Stumbling on Happiness by Daniel Gilbert is in many ways like other popular behavioral psychology books. It’s a New York Times bestseller. It tends to list a lot of ways that humans behave irrationally or incorrectly as shown by academic studies. The writing is casual and accessible. It even has blurbs by other very popular authors like Steven Levitt, Malcolm Gladwell, and Daniel Kahneman.
This book was actually published back in 2007, but I came across a cheap used copy recently and bought it because it had “happiness” in the title. I was interested to see these behavioral quirks applied to happiness instead of the usual economics and money. Here are my notes.
What makes humans different than all other animals? Gilbert posits that humans are the only animals to think about the future. Some animals may do things by instinct like squirrels hiding nuts, but you’ll only find humans getting excited about planning their summer vacation, or fretting about being broke in their old age. I’ve never thought of it that way.
Using our imagination. How do we find out what will make us happy in the future? We use our imagination. But in a nutshell, our imagination isn’t very good.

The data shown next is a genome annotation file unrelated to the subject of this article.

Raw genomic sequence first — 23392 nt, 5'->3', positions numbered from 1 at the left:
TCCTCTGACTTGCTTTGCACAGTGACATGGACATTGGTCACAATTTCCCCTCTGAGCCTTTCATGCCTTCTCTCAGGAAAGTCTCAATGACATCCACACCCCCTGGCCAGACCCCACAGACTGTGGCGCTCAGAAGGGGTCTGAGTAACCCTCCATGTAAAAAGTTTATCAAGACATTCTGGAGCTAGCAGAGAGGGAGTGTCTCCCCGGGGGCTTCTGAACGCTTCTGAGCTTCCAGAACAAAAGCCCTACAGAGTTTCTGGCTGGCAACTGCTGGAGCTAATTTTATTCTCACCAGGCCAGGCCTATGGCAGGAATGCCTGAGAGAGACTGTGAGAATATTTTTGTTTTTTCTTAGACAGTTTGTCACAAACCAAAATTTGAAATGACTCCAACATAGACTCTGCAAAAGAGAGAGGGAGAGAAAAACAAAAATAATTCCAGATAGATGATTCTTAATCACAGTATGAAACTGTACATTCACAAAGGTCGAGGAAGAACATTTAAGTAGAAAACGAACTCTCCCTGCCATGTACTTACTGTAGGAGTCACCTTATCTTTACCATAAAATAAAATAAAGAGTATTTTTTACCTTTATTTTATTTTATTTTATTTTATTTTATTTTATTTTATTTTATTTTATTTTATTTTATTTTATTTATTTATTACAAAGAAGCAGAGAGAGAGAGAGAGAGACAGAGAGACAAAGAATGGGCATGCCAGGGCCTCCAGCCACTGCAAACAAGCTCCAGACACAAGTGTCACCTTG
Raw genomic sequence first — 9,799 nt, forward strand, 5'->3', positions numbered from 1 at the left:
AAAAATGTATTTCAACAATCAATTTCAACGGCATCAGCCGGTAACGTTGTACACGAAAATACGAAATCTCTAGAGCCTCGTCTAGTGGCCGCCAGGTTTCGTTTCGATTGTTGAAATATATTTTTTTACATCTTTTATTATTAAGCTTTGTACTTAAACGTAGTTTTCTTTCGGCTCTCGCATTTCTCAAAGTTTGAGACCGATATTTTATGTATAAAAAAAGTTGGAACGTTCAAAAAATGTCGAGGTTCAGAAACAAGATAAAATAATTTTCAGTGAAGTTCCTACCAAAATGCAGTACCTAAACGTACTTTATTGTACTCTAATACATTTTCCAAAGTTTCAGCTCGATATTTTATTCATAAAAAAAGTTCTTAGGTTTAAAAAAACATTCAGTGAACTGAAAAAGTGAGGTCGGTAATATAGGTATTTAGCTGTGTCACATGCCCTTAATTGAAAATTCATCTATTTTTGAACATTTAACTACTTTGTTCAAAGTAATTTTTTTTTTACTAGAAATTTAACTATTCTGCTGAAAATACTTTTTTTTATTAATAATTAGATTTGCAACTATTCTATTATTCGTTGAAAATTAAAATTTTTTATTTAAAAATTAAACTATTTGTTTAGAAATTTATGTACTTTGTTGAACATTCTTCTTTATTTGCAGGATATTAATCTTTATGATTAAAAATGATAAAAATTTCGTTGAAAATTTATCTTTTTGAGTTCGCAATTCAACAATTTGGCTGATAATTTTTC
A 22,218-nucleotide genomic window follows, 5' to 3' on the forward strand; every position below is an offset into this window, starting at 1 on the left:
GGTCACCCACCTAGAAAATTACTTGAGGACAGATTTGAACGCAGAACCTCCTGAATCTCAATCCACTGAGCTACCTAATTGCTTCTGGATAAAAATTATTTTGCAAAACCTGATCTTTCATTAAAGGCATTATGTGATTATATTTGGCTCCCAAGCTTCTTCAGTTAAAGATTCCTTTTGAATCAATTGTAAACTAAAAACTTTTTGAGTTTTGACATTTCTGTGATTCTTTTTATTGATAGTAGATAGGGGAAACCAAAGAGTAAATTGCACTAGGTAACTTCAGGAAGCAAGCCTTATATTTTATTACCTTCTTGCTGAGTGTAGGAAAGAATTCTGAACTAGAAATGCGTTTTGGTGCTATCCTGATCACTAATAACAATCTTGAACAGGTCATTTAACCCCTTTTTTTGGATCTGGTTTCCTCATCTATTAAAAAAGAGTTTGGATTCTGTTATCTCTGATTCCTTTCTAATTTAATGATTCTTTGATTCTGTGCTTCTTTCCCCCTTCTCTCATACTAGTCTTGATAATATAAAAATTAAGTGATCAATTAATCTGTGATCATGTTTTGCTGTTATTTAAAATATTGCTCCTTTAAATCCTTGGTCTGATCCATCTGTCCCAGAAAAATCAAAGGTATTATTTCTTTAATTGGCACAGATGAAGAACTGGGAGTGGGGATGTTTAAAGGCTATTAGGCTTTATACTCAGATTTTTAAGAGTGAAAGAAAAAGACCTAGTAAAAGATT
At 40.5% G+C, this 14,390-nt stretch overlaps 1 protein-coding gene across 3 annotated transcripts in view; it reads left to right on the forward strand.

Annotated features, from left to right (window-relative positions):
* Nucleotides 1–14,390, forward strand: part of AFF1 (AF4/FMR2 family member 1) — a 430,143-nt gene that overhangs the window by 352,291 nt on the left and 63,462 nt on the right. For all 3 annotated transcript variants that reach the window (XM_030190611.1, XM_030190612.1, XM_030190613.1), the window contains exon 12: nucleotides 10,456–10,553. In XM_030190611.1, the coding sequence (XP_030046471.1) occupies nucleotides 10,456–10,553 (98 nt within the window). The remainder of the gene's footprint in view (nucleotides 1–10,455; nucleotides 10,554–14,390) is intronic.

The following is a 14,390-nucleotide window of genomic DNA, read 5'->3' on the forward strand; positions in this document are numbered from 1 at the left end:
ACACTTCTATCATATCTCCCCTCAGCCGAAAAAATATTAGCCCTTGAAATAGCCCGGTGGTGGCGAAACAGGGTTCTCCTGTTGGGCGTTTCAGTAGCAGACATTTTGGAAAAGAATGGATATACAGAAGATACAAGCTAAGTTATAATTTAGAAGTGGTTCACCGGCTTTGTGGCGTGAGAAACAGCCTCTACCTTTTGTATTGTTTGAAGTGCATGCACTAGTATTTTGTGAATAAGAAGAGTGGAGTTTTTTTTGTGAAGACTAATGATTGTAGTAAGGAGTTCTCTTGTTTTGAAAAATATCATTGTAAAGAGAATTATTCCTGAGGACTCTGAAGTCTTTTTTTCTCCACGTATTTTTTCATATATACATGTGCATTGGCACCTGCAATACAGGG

To start, we don’t remember the past very well. We tend to leave some stuff out and also to fill in other details, all without knowing it. (This can’t be good for eyewitness testimony.) We think something is worth a lot more on the open market if we’ve owned it before (books, cars, stock shares, etc.)
Imagining the future is even worse. We believe that we’d be completely depressed if we were part of a conjoined twin, but actually most conjoined twins are quite happy and have no desire to be split up. The same holds true of many disabled individuals. Here’s another example. Would you rather have $20 in 365 days or $19 in 364 days? Most people choose the $20. But 364 days later, if given the choice again, much more people would choose $19 today vs. $20 tomorrow. The pain of waiting one-day is always the same, it just seems different depending on how your imagination looks at it.
Gilbert also points out that the data we have suggests that having children actually doesn’t bring happiness. Figure 23 in the book (see below) combines data from four different studies that show that marital satisfaction drops after birth and only increases again when the child leaves home. He says that society needs us to believe children bring happiness or else there would be no society. Hmm… I don’t know about this one.
The book ends a bit flat, as the conclusion is that the only way to know if something will make us happy in the future is to ask someone else experiencing the exact same thing right now. The problem is that as humans, we tend to think we’re snowflakes and that possibly can’t be true. (Except it does tend to be true, especially when you ask enough people.) Even the author admits that this is unsatisfying. Other than that, the best we can do is to simply acknowledge that our imaginations are imperfect.
By Jonathan Ping | Book Reviews | 3/11/13, 2:44am